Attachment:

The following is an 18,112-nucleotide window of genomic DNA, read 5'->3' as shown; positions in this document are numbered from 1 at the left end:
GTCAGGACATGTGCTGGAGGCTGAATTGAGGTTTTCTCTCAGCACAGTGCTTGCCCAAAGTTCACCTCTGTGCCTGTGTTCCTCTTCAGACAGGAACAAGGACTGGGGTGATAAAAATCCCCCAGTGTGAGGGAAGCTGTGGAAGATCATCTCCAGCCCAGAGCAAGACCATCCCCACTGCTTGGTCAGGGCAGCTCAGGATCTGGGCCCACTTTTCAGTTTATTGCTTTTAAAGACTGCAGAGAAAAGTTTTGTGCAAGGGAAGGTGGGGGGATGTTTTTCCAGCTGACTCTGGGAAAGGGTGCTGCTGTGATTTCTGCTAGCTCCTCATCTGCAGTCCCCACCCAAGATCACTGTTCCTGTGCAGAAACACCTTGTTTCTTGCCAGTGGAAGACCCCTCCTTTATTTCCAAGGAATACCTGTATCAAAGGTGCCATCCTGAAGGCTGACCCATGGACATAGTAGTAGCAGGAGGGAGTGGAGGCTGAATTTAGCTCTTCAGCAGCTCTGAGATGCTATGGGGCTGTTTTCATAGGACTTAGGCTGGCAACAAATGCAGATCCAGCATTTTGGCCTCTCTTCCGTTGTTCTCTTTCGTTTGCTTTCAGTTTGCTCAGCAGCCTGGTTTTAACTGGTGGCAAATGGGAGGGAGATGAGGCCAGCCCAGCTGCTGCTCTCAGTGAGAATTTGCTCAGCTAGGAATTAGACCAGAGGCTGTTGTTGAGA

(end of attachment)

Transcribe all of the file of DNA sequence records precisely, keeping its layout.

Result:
The following is an 18,112-nucleotide window of genomic DNA, read 5'->3' as shown; positions in this document are numbered from 1 at the left end:
GTCAGGACATGTGCTGGAGGCTGAATTGAGGTTTTCTCTCAGCACAGTGCTTGCCCAAAGTTCACCTCTGTGCCTGTGTTCCTCTTCAGACAGGAACAAGGACTGGGGTGATAAAAATCCCCCAGTGTGAGGGAAGCTGTGGAAGATCATCTCCAGCCCAGAGCAAGACCATCCCCACTGCTTGGTCAGGGCAGCTCAGGATCTGGGCCCACTTTTCAGTTTATTGCTTTTAAAGACTGCAGAGAAAAGTTTTGTGCAAGGGAAGGTGGGGGGATGTTTTTCCAGCTGACTCTGGGAAAGGGTGCTGCTGTGATTTCTGCTAGCTCCTCATCTGCAGTCCCCACCCAAGATCACTGTTCCTGTGCAGAAACACCTTGTTTCTTGCCAGTGGAAGACCCCTCCTTTATTTCCAAGGAATACCTGTATCAAAGGTGCCATCCTGAAGGCTGACCCATGGACATAGTAGTAGCAGGAGGGAGTGGAGGCTGAATTTAGCTCTTCAGCAGCTCTGAGATGCTATGGGGCTGTTTTCATAGGACTTAGGCTGGCAACAAATGCAGATCCAGCATTTTGGCCTCTCTTCCGTTGTTCTCTTTCGTTTGCTTTCAGTTTGCTCAGCAGCCTGGTTTTAACTGGTGGCAAATGGGAGGGAGATGAGGCCAGCCCAGCTGCTGCTCTCAGTGAGAATTTGCTCAGCTAGGAATTAGACCAGAGGCTGTTGTTGAGA